George Andrew Stevenson
Pharmacist and Salesman
George Andrew Stevenson, 88, a pharmacist and salesman who retired from Upjohn Co. in 1976, died of pneumonia and congestive heart failure Jan. 19 at Sibley Memorial Hospital.
Mr. Stevenson, who lived in Bethesda, was born in Beverly, N.J. He graduated from Temple University School of Pharmacy.
He began his pharmaceutical career in the 1930s at a Boardwalk pharmacy in Atlantic City. He joined Upjohn Co. in 1940 as a salesman and moved to the Washington area in 1954 when Upjohn opened its Washington office.
Mr. Stevenson was a volunteer with Catholic Youth Organization sports programs at St. Bartholomew's Church in Bethesda, where in 1965 he helped launch a soccer program.
Survivors include his wife of 56 years, Rita R. Stevenson of Bethesda; five children, Dr. Mary M. Stevenson of Montreal, George A. Stevenson Jr. of Shellknob, Mo., Charles F. Stevenson of Columbus, Ga., John E. Stevenson of Albuquerque and Stephen J. Stevenson of Bethesda; five grandchildren; and a great-grandchild.
Raymond B. Manning
Smithsonian Marine Specialist
Raymond Brendan Manning, 65, who worked at the Smithsonian Institution since 1963 and was curator of invertebrate zoology and senior zoologist at the National Museum of Natural History, died of lung cancer Jan. 18 at Arlington Hospital. He lived in Vienna.
Dr. Manning was born in Brooklyn and graduated from the University of Miami in Florida with a bachelor's degree in zoology in 1956, a master's degree in marine biology in 1959 and a marine biology doctorate in 1963.
From 1970 to 1990, he was an adjunct professor at the University of Maryland, George Washington University and University of Miami.
His memberships included the Cosmos Club.
He was a founding member in 1979 and past president of the Crustacean Society and received the society's Excellence in Research Award in 1999.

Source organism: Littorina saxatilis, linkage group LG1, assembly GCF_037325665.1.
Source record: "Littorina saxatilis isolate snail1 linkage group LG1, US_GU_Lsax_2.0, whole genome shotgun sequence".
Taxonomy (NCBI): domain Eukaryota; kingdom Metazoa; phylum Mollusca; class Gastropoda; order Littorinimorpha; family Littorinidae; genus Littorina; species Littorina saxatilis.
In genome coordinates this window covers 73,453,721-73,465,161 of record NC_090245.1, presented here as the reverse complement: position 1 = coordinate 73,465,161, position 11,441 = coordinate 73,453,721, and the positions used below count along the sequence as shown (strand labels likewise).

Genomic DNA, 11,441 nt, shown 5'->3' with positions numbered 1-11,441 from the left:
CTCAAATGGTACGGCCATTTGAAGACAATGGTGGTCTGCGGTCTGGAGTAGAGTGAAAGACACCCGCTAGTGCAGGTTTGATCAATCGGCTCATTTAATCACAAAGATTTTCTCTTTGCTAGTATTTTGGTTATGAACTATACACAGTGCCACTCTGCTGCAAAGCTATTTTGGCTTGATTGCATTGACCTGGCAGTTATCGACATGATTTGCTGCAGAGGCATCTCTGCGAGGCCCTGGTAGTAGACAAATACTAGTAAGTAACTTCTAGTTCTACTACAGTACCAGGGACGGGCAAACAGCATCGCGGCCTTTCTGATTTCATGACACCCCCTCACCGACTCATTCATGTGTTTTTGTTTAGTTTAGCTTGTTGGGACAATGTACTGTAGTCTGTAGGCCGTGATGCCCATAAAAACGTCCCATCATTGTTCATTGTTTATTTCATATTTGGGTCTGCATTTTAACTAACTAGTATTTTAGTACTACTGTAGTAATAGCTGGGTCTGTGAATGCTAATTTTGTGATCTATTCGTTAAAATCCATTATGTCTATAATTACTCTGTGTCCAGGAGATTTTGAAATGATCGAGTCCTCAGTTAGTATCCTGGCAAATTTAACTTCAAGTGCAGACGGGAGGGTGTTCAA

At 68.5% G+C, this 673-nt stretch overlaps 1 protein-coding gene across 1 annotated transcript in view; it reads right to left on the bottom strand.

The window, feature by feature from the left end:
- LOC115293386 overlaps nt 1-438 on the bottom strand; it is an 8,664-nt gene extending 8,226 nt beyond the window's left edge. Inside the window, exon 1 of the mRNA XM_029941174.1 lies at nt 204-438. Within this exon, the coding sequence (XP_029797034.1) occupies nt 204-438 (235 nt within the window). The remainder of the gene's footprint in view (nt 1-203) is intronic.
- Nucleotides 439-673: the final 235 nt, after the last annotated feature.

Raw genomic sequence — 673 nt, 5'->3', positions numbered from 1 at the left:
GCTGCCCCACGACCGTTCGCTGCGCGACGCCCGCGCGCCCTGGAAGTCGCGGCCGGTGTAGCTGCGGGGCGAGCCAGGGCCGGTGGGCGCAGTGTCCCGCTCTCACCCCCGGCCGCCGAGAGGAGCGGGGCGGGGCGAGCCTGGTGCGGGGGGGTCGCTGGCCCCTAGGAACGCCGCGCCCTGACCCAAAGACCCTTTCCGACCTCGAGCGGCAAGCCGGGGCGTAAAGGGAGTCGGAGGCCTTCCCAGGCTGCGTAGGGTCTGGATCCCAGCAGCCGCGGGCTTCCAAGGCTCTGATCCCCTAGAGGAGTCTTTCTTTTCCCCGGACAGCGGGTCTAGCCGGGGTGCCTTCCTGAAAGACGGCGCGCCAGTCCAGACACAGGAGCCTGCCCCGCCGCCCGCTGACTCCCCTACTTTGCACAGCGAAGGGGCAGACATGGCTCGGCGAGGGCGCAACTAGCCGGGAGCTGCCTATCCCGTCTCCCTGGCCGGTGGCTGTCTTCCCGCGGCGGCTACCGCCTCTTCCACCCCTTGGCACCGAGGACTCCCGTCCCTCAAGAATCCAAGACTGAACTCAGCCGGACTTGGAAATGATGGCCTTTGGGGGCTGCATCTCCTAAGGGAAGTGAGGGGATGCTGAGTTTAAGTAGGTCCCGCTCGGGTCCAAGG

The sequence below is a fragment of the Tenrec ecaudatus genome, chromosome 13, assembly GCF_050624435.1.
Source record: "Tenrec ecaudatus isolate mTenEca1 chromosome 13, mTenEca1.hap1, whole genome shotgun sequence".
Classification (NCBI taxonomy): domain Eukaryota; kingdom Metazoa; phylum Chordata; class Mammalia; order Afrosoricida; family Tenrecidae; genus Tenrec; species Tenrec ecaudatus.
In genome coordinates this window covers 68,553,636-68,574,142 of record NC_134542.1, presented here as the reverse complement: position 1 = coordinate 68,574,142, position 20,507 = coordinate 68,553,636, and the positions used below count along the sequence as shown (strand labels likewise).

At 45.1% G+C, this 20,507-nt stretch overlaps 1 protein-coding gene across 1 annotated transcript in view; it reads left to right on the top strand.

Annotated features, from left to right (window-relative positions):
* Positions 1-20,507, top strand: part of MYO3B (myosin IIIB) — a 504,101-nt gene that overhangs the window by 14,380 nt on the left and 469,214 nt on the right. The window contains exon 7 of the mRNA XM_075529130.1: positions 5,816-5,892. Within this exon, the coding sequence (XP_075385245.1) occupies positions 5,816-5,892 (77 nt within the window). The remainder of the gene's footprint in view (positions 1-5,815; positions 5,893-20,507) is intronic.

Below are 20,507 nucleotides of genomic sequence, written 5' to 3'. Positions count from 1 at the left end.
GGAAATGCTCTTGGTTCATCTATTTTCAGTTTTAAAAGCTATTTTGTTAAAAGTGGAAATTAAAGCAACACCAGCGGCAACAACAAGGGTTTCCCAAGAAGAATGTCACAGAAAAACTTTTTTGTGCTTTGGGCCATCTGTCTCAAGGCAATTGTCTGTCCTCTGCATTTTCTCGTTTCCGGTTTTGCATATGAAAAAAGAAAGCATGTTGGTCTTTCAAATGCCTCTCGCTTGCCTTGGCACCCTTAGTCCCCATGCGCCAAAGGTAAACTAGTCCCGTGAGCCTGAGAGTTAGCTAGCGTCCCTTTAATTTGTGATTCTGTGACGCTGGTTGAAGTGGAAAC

Survivors include his wife of 43 years, Lilly King Manning of Vienna; and a daughter, Marian M. Bruffy of Hume, Va.
Delia E. McDermott
Delia E. McDermott, 90, a retired certified public accountant who worked for agencies that included the General Services Administration, Agency for International Development, Defense Contract Audit Agency and Maritime Commission, died of dementia Jan. 19 at Hospice of Northern Virginia. She lived in Springfield.
Mrs. McDermott was born in Lebanon, Kan. She was graduate of Benjamin Franklin University, where she also received a master's degree in accounting.
She retired in 1974, after 35 years with the government. In addition, she and her husband, William Thomas McDermott, operated a tax preparation and bookkeeping business, which she closed in 1985.
Mrs. McDermott was a director of the D.C. chapter of the American Institute of Certified Public Accountants and a charter member and president of the D.C. chapter of the American Society of Women Accountants.
Her marriage to Bill Walsh ended in divorce. William McDermott died in 1979.
Survivors include three children from her second marriage, William Thomas McDermott Jr. of Richmond, Ellen McDermott of Arlington and Susan McDermott of Springfield; three grandchildren; and three great-grandchildren.
John Patrick Finzel
Benefits Agent, Theater Usher
John Patrick Finzel, 59, a former U.S. marshal and Woodward & Lothrop sales associate who retired in the early 1990s as a health benefits agent with the U.S. Office of Personnel Management, died of cardiovascular disease Dec. 25 at Washington Hospital Center.